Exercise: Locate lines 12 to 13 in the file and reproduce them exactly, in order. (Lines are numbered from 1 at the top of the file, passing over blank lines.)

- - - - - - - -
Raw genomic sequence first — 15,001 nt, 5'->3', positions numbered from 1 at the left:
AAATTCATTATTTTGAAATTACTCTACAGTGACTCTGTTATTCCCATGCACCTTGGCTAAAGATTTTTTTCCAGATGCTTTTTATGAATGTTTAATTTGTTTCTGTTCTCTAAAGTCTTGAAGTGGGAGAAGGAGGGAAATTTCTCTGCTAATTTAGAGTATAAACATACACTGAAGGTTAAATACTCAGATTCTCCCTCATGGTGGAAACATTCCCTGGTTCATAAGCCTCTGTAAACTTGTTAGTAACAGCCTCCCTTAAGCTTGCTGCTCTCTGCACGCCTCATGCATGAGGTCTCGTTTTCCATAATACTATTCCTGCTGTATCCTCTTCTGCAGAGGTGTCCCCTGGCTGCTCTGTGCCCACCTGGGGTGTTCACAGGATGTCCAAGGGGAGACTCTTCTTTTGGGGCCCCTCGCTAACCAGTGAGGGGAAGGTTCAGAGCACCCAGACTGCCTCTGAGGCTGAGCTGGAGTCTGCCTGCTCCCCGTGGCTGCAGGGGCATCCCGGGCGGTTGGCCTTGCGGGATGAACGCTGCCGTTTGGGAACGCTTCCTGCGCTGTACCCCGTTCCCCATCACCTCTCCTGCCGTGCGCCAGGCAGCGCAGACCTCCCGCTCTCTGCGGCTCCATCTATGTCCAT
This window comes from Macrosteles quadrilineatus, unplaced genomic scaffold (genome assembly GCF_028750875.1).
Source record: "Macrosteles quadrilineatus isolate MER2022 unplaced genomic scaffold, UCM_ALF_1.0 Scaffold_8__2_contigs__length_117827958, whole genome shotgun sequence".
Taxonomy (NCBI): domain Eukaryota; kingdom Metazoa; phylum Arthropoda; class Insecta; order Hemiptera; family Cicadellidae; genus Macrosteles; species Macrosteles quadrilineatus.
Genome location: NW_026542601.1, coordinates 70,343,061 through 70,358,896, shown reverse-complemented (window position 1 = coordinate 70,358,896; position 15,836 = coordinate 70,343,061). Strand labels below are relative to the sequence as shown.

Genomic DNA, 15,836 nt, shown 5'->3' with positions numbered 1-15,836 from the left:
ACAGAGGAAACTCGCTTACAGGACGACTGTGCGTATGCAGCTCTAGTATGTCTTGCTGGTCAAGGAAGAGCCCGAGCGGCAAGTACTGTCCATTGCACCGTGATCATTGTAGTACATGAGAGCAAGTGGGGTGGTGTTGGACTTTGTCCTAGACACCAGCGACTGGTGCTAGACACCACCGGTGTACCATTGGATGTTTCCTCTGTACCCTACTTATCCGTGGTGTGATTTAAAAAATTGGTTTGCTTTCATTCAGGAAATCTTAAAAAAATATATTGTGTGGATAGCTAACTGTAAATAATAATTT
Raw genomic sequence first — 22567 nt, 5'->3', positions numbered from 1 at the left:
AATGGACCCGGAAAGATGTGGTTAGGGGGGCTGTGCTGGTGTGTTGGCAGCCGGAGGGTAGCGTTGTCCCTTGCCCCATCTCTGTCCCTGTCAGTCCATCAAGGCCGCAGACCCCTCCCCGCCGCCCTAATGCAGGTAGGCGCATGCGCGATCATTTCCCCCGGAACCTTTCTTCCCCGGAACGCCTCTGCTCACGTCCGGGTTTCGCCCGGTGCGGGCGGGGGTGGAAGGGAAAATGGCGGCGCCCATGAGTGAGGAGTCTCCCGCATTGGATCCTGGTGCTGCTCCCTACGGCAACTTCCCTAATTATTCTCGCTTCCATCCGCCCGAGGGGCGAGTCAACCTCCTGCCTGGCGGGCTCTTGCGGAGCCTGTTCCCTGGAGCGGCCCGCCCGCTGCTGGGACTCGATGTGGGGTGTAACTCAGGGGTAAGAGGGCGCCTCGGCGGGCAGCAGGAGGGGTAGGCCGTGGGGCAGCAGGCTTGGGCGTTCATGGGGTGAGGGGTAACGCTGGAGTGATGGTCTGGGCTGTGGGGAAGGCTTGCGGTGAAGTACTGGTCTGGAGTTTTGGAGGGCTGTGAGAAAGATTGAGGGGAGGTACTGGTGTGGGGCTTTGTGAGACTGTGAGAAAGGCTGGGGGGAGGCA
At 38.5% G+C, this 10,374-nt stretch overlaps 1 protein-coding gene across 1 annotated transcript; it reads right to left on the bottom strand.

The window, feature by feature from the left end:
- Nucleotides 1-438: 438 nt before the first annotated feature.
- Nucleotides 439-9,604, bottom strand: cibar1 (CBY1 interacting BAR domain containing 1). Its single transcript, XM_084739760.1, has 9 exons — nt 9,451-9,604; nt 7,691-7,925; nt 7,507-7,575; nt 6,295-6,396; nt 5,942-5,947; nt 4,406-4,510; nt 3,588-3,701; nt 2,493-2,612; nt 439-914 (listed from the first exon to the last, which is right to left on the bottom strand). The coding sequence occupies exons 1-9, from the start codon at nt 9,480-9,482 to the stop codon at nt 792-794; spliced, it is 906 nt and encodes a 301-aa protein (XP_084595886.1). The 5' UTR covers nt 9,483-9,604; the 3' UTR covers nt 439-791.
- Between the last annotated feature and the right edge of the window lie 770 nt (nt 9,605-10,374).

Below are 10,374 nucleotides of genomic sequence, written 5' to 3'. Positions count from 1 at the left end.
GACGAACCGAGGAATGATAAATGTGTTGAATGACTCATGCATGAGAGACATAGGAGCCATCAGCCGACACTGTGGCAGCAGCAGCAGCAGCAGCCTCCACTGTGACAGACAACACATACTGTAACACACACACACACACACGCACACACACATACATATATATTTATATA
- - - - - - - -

The window, feature by feature from the left end:
- Nucleotides 1-438: 438 nt before the first annotated feature.